Outcry grows over Russian missile test that hit satellite
Russia’s missile test that struck a defunct space satellite has U.S. officials and lawmakers rattled over fears Moscow seeks to further militarize space, with calls to hold the Kremlin accountable.
The satellite explosion created at least 1,500 pieces of trackable space debris and hundreds of thousands of smaller pieces, which officials say could threaten astronauts and other satellites. It also comes on the heels of an aggressive Russian military buildup near its border with Ukraine.
Russia on Tuesday confirmed it was behind the test but dismissed U.S. concerns, spurring lawmakers to call on the Biden administration and allies for action.
“Yesterday’s anti-satellite test by the Russian military makes it clear that Moscow is willing to threaten the peaceful use of outer space, further militarize this domain, and disregard any consequences for all nations,” House Armed Services Committee Chairman Adam Smith (D-Wash.) said in a statement Tuesday.
“The American people deserve a responsible assessment and response to this event, and we must hold Russia accountable with the support of our allies and partners,” Smith added.
U.S. officials and lawmakers worry that the ground-launched missile, which hit a Soviet satellite sent up in 1982, is indicative of ramped-up Russian efforts to develop and test space-based systems and weapons.
The Kremlin in recent years has sought to outpace the U.S. in the hotly contested space domain — often referred to as the new “Wild West” — testing several anti-satellite weapons, lasers and other armaments that could prevent the effective use of American and allied satellites.
In a report released earlier this year, the nonprofit Secure World Foundation assessed that Russia is “highly motivated to continue development efforts” on its anti-satellite weapons program.
Those efforts were on full display in July 2020, when U.S. Space Command accused Russia of holding a “non-destructive test of a space-based anti-satellite weapon.”
Gen. John Raymond, the head of Space Command, said at the time that the test was “further evidence of Russia’s continuing efforts to develop and test space-based systems” and an “example that the threats to U.S. and Allied space systems are real, serious and increasing.”
Monday’s test furthered those fears, with State Department spokesman Ned Price telling reporters that Russia’s “dangerous and irresponsible behavior jeopardizes the long-term sustainability of our outer space.”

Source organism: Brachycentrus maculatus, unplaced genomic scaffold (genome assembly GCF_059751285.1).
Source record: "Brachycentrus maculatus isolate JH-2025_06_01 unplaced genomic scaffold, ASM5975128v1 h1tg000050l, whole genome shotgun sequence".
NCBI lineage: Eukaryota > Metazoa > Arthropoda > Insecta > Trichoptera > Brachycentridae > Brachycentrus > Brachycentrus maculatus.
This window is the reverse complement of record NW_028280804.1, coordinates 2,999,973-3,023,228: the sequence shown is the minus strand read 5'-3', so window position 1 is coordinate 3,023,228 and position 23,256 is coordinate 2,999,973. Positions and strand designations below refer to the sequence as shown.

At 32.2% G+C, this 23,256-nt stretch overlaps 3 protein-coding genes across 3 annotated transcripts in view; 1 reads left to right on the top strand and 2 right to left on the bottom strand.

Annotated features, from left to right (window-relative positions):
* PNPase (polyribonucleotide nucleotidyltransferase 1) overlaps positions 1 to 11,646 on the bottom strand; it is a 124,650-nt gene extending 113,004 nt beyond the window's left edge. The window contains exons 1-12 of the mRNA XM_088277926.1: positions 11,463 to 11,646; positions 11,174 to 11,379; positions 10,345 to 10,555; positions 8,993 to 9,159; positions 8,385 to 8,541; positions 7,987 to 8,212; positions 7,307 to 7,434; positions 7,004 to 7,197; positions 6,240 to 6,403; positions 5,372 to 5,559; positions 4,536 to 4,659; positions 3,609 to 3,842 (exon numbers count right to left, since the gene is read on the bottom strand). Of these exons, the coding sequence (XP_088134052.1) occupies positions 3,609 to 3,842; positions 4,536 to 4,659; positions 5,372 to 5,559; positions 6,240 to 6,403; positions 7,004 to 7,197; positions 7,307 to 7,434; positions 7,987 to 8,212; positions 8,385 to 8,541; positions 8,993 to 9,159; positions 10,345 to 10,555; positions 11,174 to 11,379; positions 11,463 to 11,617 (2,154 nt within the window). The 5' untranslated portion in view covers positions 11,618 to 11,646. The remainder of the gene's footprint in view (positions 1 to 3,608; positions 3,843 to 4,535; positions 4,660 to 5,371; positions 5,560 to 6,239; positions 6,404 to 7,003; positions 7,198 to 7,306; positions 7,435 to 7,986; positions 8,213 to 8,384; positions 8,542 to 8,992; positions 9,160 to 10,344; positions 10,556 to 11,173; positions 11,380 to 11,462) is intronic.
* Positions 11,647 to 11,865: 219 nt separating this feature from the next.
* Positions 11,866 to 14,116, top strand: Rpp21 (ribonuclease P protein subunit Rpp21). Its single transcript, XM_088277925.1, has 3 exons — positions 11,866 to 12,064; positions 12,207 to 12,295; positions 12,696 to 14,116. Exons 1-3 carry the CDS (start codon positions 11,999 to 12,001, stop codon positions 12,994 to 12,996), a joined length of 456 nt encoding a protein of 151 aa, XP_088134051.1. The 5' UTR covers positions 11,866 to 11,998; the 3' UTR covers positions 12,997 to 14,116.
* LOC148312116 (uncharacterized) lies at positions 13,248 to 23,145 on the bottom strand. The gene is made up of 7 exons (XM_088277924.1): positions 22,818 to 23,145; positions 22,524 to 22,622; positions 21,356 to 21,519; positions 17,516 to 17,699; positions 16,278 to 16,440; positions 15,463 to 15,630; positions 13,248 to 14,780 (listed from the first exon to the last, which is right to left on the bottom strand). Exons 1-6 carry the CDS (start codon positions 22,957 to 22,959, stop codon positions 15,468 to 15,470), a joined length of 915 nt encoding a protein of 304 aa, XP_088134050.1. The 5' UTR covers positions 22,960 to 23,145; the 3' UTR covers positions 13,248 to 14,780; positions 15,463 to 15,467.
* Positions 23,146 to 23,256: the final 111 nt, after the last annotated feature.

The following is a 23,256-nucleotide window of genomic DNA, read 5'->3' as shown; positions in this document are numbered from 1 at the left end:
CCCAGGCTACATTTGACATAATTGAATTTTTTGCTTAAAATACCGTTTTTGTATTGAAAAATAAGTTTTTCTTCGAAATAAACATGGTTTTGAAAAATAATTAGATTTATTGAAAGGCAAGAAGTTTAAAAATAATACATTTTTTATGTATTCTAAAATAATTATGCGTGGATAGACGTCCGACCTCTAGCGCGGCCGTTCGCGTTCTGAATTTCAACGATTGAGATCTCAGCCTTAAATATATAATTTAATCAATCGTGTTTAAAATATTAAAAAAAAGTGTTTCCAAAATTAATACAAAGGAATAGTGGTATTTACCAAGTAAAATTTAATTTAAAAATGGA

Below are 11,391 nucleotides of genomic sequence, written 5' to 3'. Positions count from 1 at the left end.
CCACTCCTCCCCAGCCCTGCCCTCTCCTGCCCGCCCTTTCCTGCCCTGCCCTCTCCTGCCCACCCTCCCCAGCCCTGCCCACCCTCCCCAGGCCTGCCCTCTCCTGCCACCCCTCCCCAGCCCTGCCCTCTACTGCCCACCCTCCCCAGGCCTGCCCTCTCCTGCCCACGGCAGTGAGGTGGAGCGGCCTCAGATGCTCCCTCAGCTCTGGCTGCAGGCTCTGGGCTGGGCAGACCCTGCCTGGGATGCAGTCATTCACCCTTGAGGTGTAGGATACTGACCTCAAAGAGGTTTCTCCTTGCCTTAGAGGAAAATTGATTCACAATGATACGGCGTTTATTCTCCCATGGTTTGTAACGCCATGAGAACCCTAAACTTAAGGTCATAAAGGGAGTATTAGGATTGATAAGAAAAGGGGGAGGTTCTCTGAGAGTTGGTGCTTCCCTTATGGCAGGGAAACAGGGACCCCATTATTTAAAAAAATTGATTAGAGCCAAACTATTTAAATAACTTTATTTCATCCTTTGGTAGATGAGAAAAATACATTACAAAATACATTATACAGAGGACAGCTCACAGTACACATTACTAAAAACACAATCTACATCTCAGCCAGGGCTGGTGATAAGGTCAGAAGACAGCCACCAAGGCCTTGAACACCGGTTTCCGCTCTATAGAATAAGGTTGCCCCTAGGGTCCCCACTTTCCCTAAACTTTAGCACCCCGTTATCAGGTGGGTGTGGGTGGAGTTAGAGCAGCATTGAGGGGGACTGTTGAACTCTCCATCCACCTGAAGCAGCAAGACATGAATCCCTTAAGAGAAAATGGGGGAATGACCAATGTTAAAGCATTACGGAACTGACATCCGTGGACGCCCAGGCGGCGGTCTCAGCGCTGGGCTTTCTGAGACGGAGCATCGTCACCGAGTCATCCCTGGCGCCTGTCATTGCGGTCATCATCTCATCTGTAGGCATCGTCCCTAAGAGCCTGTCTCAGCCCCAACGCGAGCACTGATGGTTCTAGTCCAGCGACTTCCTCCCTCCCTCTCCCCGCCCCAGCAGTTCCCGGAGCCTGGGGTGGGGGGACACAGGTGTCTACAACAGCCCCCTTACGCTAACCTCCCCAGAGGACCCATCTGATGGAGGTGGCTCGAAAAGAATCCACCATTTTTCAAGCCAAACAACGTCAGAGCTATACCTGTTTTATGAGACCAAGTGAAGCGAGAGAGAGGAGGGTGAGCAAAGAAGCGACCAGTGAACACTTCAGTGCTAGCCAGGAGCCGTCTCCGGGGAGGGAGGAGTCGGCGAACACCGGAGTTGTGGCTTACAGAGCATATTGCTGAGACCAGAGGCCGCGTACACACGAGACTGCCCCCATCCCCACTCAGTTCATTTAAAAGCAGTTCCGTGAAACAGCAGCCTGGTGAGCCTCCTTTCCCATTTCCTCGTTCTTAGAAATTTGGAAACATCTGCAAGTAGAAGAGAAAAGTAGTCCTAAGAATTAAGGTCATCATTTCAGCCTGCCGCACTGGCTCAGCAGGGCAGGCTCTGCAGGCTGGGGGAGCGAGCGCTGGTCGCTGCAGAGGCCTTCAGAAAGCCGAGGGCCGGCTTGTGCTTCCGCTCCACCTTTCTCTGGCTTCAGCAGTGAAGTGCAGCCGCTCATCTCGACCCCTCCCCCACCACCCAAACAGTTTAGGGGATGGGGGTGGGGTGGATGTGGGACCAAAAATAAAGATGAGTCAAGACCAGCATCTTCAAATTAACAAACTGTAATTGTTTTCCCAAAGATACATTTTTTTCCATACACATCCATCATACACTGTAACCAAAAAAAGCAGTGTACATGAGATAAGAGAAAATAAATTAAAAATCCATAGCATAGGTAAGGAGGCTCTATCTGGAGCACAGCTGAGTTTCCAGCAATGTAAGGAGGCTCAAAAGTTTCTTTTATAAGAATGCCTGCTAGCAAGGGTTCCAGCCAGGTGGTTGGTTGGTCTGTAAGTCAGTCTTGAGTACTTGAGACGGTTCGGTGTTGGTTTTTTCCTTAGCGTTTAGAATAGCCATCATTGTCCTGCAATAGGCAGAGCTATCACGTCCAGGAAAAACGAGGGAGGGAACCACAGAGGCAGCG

Pentagon spokesman John Kirby, meanwhile, said Monday the U.S. is closely watching Russia’s capabilities, as they could “pose a threat not just to our national security interests but the security interests of other space-faring nations.”
Criticism also came from across the Atlantic, with NATO Secretary-General Jens Stoltenberg calling the test a “reckless act” that could threaten the International Space Station, built primarily by NASA and Russian space agency Roscosmos.
While the United States and its allies have condemned the missile test, it is unclear what more they can do to respond to the move. There are no universal norms, rules or principles of responsible behaviors relating to threats by nation states to others’ space systems.
Russia earlier this month opposed a United Nations resolution that would move to set up such guidelines. The measure, which would establish a working group to make recommendations, was approved by the U.N.’s First Committee in a 163-8 vote but rejected by Russia, China, Cuba, Iran, Nicaragua, North Korea, Syria and Venezuela.
Russia’s defense ministry in a Tuesday statement defended its military moves, asserting that it was building its defense capabilities due to the establishment of the U.S. Space Force last year and Washington’s own weapons tests. The U.S. last carried out a major anti-satellite missile test in 2008, though at a much lower altitude than that of Moscow’s.
Still, lawmakers want to see some action, and fast, with Senate Armed Services Committee ranking member Sen. James Inhofe (R-Okla.) demanding that the Biden administration “make it clear to [Russian President Vladimir Putin], in no uncertain terms, that this is unacceptable.”
The State Department’s top spokesman said Washington will work with allies and partners to respond, but as of Tuesday it was widely unknown if the administration had yet reached out to other countries on the matter.
Asked what options the U.S. has, Price said he didn’t want “to get ahead of where we are” and didn’t want to “telegraph specific measures.”
When asked if the agency had reached out to Russia or other countries, a State Department spokesperson told The Hill that as a general rule “we do not comment on private diplomatic conversations or correspondence.”
Kirby also said Tuesday he had “no communications to speak of and no additional context to offer” regarding the Russian test.